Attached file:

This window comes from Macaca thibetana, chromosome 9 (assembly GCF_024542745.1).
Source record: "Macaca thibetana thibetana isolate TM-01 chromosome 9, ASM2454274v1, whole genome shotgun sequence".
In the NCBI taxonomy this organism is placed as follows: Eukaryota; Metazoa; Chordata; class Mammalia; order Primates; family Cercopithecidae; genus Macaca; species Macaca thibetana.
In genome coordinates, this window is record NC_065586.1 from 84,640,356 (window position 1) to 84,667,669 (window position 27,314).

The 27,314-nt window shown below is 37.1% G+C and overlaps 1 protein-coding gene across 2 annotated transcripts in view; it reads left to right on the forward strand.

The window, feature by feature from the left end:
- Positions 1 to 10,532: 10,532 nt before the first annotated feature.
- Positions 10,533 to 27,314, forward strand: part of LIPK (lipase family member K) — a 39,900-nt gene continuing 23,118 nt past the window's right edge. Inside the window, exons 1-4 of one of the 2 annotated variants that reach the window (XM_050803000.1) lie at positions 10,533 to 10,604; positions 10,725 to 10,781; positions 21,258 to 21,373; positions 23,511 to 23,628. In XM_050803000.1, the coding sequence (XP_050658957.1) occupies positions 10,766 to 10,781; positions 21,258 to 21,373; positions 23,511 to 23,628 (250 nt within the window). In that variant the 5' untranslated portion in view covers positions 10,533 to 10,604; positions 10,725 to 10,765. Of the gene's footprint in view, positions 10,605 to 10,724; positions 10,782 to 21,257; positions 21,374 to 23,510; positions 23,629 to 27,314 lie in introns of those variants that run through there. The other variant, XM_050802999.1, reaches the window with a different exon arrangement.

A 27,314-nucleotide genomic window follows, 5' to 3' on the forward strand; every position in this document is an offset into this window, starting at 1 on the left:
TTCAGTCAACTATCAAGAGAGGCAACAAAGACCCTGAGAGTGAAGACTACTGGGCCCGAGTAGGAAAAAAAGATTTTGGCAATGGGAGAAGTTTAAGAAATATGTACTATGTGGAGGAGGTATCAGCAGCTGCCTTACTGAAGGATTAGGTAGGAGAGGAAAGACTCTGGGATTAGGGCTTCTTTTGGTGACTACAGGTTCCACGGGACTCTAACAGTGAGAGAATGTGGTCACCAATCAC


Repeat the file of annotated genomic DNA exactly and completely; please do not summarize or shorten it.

This window comes from Macaca thibetana, chromosome 9 (assembly GCF_024542745.1).
Source record: "Macaca thibetana thibetana isolate TM-01 chromosome 9, ASM2454274v1, whole genome shotgun sequence".
In the NCBI taxonomy this organism is placed as follows: Eukaryota; Metazoa; Chordata; class Mammalia; order Primates; family Cercopithecidae; genus Macaca; species Macaca thibetana.
In genome coordinates, this window is record NC_065586.1 from 84,640,356 (window position 1) to 84,667,669 (window position 27,314).

The 27,314-nt window shown below is 37.1% G+C and overlaps 1 protein-coding gene across 2 annotated transcripts in view; it reads left to right on the forward strand.

The window, feature by feature from the left end:
- Positions 1 to 10,532: 10,532 nt before the first annotated feature.
- Positions 10,533 to 27,314, forward strand: part of LIPK (lipase family member K) — a 39,900-nt gene continuing 23,118 nt past the window's right edge. Inside the window, exons 1-4 of one of the 2 annotated variants that reach the window (XM_050803000.1) lie at positions 10,533 to 10,604; positions 10,725 to 10,781; positions 21,258 to 21,373; positions 23,511 to 23,628. In XM_050803000.1, the coding sequence (XP_050658957.1) occupies positions 10,766 to 10,781; positions 21,258 to 21,373; positions 23,511 to 23,628 (250 nt within the window). In that variant the 5' untranslated portion in view covers positions 10,533 to 10,604; positions 10,725 to 10,765. Of the gene's footprint in view, positions 10,605 to 10,724; positions 10,782 to 21,257; positions 21,374 to 23,510; positions 23,629 to 27,314 lie in introns of those variants that run through there. The other variant, XM_050802999.1, reaches the window with a different exon arrangement.

A 27,314-nucleotide genomic window follows, 5' to 3' on the forward strand; every position in this document is an offset into this window, starting at 1 on the left:
TTCAGTCAACTATCAAGAGAGGCAACAAAGACCCTGAGAGTGAAGACTACTGGGCCCGAGTAGGAAAAAAAGATTTTGGCAATGGGAGAAGTTTAAGAAATATGTACTATGTGGAGGAGGTATCAGCAGCTGCCTTACTGAAGGATTAGGTAGGAGAGGAAAGACTCTGGGATTAGGGCTTCTTTTGGTGACTACAGGTTCCACGGGACTCTAACAGTGAGAGAATGTGGTCACCAATCAC